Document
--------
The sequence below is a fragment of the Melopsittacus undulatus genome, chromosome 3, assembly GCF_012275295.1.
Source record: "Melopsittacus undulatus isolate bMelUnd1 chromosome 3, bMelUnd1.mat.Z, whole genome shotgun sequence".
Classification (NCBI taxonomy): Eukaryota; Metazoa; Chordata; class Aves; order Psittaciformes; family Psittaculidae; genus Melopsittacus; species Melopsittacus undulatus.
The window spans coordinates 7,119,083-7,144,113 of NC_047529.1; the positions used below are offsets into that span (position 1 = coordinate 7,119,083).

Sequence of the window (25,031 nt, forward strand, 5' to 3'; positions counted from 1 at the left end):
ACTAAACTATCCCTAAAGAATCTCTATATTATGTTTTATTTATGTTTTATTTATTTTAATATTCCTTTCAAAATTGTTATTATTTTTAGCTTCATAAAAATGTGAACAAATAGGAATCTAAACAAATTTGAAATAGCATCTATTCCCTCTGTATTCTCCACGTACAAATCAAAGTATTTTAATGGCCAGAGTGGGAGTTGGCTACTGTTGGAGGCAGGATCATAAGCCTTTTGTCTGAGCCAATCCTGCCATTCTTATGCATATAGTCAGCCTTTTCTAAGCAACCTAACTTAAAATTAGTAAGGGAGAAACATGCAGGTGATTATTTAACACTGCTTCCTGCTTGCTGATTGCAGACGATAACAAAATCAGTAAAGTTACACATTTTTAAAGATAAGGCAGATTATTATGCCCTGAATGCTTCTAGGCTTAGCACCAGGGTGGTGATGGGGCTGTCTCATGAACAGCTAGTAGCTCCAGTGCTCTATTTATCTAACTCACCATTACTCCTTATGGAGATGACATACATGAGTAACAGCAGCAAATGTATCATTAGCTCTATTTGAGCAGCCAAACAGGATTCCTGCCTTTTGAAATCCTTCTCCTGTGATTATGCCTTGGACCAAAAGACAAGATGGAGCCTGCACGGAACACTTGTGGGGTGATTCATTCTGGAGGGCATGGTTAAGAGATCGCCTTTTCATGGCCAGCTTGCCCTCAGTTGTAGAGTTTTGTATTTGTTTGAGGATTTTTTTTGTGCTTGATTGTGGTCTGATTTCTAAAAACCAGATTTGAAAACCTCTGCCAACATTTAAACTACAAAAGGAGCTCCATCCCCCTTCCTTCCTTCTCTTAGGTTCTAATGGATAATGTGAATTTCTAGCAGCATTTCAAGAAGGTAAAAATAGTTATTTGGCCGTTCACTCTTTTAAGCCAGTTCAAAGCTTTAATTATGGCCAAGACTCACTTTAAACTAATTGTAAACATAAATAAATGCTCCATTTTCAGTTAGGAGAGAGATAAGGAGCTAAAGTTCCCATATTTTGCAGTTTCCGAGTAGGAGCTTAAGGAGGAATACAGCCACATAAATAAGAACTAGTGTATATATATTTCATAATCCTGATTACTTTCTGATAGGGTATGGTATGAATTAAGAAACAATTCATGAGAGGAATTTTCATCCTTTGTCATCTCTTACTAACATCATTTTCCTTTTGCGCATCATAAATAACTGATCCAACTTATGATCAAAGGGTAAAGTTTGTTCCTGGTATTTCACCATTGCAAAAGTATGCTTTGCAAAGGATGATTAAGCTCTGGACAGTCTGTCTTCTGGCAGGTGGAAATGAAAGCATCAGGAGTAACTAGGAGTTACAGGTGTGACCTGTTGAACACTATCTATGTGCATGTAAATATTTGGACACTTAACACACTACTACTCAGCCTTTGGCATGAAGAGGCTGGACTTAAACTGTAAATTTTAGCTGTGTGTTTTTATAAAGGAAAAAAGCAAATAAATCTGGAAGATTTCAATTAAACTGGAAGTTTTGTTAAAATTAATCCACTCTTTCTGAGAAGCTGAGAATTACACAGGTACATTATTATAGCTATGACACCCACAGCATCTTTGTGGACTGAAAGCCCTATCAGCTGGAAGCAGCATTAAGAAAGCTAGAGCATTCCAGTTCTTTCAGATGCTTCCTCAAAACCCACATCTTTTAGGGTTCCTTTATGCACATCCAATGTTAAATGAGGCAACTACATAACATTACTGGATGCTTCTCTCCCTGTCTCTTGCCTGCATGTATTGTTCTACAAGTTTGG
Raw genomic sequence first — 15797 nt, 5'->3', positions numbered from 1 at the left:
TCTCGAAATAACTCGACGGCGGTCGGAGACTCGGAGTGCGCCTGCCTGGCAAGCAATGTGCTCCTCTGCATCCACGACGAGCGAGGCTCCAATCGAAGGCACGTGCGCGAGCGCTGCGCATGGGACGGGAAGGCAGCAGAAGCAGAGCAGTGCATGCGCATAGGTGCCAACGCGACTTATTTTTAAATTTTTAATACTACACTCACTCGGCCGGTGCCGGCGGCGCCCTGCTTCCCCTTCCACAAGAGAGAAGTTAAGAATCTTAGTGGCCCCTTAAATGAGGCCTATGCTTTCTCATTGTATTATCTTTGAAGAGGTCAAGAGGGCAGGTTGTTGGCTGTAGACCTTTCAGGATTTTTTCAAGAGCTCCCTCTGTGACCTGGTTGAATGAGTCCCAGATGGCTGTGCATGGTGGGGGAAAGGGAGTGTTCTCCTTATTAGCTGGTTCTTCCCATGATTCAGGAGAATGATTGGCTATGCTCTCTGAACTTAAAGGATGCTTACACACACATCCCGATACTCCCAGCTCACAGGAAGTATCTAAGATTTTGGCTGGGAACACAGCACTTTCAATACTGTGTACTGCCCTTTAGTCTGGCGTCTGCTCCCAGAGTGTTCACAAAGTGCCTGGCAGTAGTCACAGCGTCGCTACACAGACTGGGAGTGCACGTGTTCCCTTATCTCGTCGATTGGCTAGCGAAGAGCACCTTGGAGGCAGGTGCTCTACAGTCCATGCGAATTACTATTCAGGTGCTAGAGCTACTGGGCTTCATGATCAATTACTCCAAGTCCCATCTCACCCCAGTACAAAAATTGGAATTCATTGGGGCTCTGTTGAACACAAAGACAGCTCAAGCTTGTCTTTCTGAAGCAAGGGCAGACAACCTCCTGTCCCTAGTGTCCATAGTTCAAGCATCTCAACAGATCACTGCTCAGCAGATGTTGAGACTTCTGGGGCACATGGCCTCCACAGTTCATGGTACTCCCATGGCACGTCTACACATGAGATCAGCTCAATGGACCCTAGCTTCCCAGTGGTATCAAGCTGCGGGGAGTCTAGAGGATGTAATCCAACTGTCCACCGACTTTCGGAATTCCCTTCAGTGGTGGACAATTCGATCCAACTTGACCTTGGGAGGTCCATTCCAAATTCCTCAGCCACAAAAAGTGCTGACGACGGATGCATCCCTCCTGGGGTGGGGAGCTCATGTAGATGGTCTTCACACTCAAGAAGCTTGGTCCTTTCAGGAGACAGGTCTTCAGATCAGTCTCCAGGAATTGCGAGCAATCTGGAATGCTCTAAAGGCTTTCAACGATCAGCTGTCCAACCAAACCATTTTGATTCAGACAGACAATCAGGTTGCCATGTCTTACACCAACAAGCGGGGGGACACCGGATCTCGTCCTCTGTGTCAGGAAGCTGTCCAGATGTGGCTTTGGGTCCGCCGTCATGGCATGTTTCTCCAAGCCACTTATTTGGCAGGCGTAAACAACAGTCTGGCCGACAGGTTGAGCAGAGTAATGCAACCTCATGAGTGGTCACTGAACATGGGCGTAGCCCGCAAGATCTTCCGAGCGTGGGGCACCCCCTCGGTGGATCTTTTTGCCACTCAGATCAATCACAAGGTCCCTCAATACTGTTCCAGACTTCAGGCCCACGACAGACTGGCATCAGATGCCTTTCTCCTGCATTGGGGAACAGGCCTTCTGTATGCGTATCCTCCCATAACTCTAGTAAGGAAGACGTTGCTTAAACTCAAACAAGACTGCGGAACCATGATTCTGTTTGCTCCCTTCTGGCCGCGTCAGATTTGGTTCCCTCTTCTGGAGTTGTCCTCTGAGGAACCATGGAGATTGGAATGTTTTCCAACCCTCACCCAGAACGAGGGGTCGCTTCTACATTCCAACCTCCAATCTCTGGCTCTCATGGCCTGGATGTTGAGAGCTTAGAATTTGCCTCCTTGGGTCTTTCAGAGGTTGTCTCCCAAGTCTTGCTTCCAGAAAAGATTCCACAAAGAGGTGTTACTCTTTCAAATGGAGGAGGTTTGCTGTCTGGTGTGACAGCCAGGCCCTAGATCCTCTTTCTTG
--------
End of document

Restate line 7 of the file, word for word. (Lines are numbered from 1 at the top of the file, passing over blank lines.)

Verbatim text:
Raw genomic sequence first — 15797 nt, 5'->3', positions numbered from 1 at the left: